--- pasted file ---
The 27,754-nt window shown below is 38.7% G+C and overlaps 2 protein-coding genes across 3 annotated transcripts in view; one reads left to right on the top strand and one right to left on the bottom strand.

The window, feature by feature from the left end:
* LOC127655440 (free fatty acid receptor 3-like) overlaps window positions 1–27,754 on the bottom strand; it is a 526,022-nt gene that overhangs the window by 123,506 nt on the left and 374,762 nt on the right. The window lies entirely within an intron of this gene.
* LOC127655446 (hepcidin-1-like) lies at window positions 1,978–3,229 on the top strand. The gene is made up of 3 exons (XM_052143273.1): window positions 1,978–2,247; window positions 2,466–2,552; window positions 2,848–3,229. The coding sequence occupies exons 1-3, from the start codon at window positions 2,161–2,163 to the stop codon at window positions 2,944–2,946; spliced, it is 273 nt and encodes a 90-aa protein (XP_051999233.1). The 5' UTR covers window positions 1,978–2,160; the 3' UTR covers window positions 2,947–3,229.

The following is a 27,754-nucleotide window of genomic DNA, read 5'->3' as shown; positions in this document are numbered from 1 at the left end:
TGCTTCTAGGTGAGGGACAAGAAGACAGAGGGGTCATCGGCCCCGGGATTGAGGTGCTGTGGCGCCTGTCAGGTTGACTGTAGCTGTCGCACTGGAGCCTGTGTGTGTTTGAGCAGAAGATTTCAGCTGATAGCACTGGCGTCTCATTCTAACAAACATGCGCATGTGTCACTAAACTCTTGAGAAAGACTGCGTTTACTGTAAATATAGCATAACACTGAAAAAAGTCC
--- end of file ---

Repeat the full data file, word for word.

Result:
The 27,754-nt window shown below is 38.7% G+C and overlaps 2 protein-coding genes across 3 annotated transcripts in view; one reads left to right on the top strand and one right to left on the bottom strand.

The window, feature by feature from the left end:
* LOC127655440 (free fatty acid receptor 3-like) overlaps window positions 1–27,754 on the bottom strand; it is a 526,022-nt gene that overhangs the window by 123,506 nt on the left and 374,762 nt on the right. The window lies entirely within an intron of this gene.
* LOC127655446 (hepcidin-1-like) lies at window positions 1,978–3,229 on the top strand. The gene is made up of 3 exons (XM_052143273.1): window positions 1,978–2,247; window positions 2,466–2,552; window positions 2,848–3,229. The coding sequence occupies exons 1-3, from the start codon at window positions 2,161–2,163 to the stop codon at window positions 2,944–2,946; spliced, it is 273 nt and encodes a 90-aa protein (XP_051999233.1). The 5' UTR covers window positions 1,978–2,160; the 3' UTR covers window positions 2,947–3,229.

The following is a 27,754-nucleotide window of genomic DNA, read 5'->3' as shown; positions in this document are numbered from 1 at the left end:
TGCTTCTAGGTGAGGGACAAGAAGACAGAGGGGTCATCGGCCCCGGGATTGAGGTGCTGTGGCGCCTGTCAGGTTGACTGTAGCTGTCGCACTGGAGCCTGTGTGTGTTTGAGCAGAAGATTTCAGCTGATAGCACTGGCGTCTCATTCTAACAAACATGCGCATGTGTCACTAAACTCTTGAGAAAGACTGCGTTTACTGTAAATATAGCATAACACTGAAAAAAGTCC